Project description:Glioblastomas (GBMs) rapidly become refractory to anti-VEGF therapies. We previously demonstrated that ectopic overexpression of angiopoietin-2 (Ang-2) compromises the benefits of anti-VEGF receptor (VEGFR) treatment in murine GBM models and that circulating Ang-2 levels in GBM patients rebound after an initial decrease following cediranib (a pan-VEGFR tyrosine kinase inhibitor) administration. Here we tested whether dual inhibition of VEGFR/Ang-2 could improve survival in two orthotopic models of GBM, Gl261 and U87. Dual therapy using cediranib and MEDI3617 (an anti-Ang-2-neutralizing antibody) improved survival over each therapy alone by delaying Gl261 growth and increasing U87 necrosis, effectively reducing viable tumor burden. Consistent with their vascular-modulating function, the dual therapies enhanced morphological normalization of vessels. Dual therapy also led to changes in tumor-associated macrophages (TAMs). Inhibition of TAM recruitment using an anti-colony-stimulating factor-1 antibody compromised the survival benefit of dual therapy. Thus, dual inhibition of VEGFR/Ang-2 prolongs survival in preclinical GBM models by reducing tumor burden, improving normalization, and altering TAMs. This approach may represent a potential therapeutic strategy to overcome the limitations of anti-VEGFR monotherapy in GBM patients by integrating the complementary effects of anti-Ang2 treatment on vessels and immune cells.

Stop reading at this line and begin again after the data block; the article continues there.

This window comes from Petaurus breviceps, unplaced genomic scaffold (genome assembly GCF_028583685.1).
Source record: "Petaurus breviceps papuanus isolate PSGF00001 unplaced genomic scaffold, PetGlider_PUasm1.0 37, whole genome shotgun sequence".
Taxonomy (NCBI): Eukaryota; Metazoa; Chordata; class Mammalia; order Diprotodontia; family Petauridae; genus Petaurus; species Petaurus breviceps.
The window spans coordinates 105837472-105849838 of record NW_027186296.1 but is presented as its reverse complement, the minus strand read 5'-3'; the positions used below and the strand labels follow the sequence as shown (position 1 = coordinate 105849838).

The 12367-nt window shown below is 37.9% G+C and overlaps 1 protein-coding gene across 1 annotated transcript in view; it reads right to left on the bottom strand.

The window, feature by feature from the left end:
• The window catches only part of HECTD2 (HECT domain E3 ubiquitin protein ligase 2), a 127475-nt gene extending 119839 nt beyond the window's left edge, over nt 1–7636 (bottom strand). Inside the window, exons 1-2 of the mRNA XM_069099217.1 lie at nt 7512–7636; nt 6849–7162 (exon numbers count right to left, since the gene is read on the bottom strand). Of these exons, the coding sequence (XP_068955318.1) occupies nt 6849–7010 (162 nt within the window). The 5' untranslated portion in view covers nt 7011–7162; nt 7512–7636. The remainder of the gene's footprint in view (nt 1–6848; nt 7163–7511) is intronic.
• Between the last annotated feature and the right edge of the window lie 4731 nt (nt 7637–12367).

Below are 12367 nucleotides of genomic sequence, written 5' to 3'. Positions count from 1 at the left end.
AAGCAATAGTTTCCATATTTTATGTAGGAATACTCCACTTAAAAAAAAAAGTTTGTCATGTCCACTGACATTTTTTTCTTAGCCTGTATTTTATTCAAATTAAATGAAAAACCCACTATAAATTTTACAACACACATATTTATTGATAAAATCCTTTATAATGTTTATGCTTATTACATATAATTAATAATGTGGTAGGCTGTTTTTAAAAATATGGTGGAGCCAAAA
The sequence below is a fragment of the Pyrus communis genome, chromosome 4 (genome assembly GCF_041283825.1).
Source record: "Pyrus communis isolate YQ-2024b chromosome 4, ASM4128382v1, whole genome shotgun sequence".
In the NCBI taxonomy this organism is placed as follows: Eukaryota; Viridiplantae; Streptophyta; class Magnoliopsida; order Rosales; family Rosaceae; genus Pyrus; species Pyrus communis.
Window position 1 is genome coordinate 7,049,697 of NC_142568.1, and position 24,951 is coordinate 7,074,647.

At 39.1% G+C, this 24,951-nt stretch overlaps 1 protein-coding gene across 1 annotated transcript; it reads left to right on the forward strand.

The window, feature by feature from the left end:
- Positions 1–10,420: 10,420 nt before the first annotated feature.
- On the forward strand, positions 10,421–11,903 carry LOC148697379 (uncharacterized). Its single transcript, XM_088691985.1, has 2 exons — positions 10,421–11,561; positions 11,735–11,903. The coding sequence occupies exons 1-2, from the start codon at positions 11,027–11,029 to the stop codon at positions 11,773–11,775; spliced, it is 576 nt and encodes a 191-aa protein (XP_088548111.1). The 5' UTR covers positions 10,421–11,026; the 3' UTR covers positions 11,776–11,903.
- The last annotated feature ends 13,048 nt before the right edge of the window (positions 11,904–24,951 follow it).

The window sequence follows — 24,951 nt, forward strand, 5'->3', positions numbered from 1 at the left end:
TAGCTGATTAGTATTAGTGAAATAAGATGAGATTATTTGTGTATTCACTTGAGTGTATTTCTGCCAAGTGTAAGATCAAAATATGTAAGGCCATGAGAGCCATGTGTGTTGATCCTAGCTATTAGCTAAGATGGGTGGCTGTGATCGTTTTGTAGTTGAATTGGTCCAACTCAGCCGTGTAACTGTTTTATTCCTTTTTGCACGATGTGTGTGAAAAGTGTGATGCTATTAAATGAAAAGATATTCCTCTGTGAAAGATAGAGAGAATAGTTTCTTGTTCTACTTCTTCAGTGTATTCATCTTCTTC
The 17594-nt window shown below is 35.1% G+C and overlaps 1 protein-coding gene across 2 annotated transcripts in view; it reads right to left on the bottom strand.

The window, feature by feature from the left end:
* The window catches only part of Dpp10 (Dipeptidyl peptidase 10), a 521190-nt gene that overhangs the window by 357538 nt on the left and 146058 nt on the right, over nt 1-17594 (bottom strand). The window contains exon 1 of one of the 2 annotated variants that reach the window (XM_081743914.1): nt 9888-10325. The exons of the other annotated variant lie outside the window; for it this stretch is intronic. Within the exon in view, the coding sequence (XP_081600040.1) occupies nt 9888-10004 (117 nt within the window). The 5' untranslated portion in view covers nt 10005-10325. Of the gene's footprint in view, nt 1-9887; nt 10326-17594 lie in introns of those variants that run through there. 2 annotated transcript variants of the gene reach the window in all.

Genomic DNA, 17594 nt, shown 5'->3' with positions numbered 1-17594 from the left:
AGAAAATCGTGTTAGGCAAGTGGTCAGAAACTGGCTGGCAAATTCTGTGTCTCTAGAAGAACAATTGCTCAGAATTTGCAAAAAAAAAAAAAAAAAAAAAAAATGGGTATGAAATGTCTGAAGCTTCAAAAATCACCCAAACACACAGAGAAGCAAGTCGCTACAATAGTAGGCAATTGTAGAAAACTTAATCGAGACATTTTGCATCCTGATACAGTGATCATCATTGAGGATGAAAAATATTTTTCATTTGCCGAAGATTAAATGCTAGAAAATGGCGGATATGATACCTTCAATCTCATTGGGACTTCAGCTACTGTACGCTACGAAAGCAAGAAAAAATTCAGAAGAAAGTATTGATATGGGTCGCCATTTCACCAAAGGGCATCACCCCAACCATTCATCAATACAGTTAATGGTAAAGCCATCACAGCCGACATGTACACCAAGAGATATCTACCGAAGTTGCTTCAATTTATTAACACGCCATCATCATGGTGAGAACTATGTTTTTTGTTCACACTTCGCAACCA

Project description:Preclinical models that reliably recapitulate the immunosuppressive properties of human gliomas are essential to assess immune-based therapies. GL261 murine glioma cells are widely used as a syngeneic animal model of glioma, however, it has become common practice to transfect these cells with luciferase for fluorescent tumor tracking. The aim of this study was to compare the survival of mice injected with fluorescent or non-fluorescent GL261 cells and characterize the differences in their tumor microenvironment. Mice were intracranially implanted with GL261, GL261 Red-FLuc or GL261-Luc2 cells at varying doses. Cytokine profiles were evaluated by proteome microarray and Kaplan-Meier survival analysis was used to determine survival differences. Median survival for mice implanted with 5?×?104 GL261 cells was 18 to 21 days. The GL261 Red-FLuc implanted mice cells did not reach median survival at any tumor dose. Mice injected with 3?×?105 GL261-Luc2 cells reached median survival at 23 days. However, median survival was significantly prolonged to 37 days in mice implanted with 5?×?104 GL261-Luc2 cells. Additionally, proteomic analyses revealed significantly elevated inflammatory cytokines in the supernatants of the GL261 Red-FLuc cells and GL261-Luc2 cells. Our data suggest that GL261 Red-FLuc and GL261-Luc2 murine models elicit an anti-tumor immune response by increasing pro-inflammatory modulators.